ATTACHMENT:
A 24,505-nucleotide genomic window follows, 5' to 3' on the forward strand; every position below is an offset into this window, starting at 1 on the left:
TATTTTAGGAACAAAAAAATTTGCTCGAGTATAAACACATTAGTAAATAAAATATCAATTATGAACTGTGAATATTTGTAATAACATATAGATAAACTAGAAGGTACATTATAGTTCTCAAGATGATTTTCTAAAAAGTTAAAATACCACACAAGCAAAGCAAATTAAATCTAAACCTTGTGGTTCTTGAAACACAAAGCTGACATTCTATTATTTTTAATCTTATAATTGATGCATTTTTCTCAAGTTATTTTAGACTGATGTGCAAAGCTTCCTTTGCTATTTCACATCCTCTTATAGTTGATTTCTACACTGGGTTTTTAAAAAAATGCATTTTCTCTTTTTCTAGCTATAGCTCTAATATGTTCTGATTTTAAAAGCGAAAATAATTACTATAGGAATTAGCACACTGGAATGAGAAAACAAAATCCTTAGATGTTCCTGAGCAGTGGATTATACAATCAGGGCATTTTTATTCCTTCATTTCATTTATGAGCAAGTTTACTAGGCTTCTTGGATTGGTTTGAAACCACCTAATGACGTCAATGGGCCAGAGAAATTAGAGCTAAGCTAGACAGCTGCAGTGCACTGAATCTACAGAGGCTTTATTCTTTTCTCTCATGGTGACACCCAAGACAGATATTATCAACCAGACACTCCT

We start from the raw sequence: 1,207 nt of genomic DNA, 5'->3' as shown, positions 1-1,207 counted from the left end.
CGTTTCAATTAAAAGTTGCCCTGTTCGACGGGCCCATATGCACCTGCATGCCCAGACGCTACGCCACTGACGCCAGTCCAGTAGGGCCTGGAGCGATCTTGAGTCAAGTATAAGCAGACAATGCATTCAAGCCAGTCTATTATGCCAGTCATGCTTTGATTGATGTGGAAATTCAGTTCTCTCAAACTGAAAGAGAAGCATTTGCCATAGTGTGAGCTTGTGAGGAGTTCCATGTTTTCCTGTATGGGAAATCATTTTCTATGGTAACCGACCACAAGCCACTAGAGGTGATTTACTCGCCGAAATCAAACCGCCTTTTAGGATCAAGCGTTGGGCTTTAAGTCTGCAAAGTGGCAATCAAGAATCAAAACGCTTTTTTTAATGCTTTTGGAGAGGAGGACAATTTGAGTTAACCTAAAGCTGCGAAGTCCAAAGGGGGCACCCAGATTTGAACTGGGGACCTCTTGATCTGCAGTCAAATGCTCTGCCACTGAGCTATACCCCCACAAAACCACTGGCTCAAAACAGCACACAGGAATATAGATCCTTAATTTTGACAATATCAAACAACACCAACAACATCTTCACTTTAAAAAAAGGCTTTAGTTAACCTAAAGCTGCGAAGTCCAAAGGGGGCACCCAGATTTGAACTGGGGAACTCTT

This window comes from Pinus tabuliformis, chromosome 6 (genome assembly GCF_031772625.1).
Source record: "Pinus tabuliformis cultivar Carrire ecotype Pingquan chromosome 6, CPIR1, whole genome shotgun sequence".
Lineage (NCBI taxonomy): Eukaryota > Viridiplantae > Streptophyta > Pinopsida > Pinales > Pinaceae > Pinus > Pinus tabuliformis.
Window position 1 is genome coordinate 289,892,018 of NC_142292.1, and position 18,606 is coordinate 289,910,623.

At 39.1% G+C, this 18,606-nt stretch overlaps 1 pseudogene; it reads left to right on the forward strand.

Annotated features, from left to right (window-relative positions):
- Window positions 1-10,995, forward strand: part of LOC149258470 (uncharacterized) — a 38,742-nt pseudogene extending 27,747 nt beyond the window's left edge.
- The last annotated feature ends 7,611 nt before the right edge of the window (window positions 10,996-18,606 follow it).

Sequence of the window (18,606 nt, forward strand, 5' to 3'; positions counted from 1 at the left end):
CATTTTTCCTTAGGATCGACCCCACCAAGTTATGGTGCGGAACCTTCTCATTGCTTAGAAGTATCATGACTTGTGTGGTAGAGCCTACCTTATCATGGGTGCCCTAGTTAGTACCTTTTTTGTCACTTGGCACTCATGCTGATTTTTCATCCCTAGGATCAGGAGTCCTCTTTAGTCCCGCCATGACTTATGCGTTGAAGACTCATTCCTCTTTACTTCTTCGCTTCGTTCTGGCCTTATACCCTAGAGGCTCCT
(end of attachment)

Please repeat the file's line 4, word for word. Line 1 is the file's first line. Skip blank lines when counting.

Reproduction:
CGTTTCAATTAAAAGTTGCCCTGTTCGACGGGCCCATATGCACCTGCATGCCCAGACGCTACGCCACTGACGCCAGTCCAGTAGGGCCTGGAGCGATCTTGAGTCAAGTATAAGCAGACAATGCATTCAAGCCAGTCTATTATGCCAGTCATGCTTTGATTGATGTGGAAATTCAGTTCTCTCAAACTGAAAGAGAAGCATTTGCCATAGTGTGAGCTTGTGAGGAGTTCCATGTTTTCCTGTATGGGAAATCATTTTCTATGGTAACCGACCACAAGCCACTAGAGGTGATTTACTCGCCGAAATCAAACCGCCTTTTAGGATCAAGCGTTGGGCTTTAAGTCTGCAAAGTGGCAATCAAGAATCAAAACGCTTTTTTTAATGCTTTTGGAGAGGAGGACAATTTGAGTTAACCTAAAGCTGCGAAGTCCAAAGGGGGCACCCAGATTTGAACTGGGGACCTCTTGATCTGCAGTCAAATGCTCTGCCACTGAGCTATACCCCCACAAAACCACTGGCTCAAAACAGCACACAGGAATATAGATCCTTAATTTTGACAATATCAAACAACACCAACAACATCTTCACTTTAAAAAAAGGCTTTAGTTAACCTAAAGCTGCGAAGTCCAAAGGGGGCACCCAGATTTGAACTGGGGAACTCTT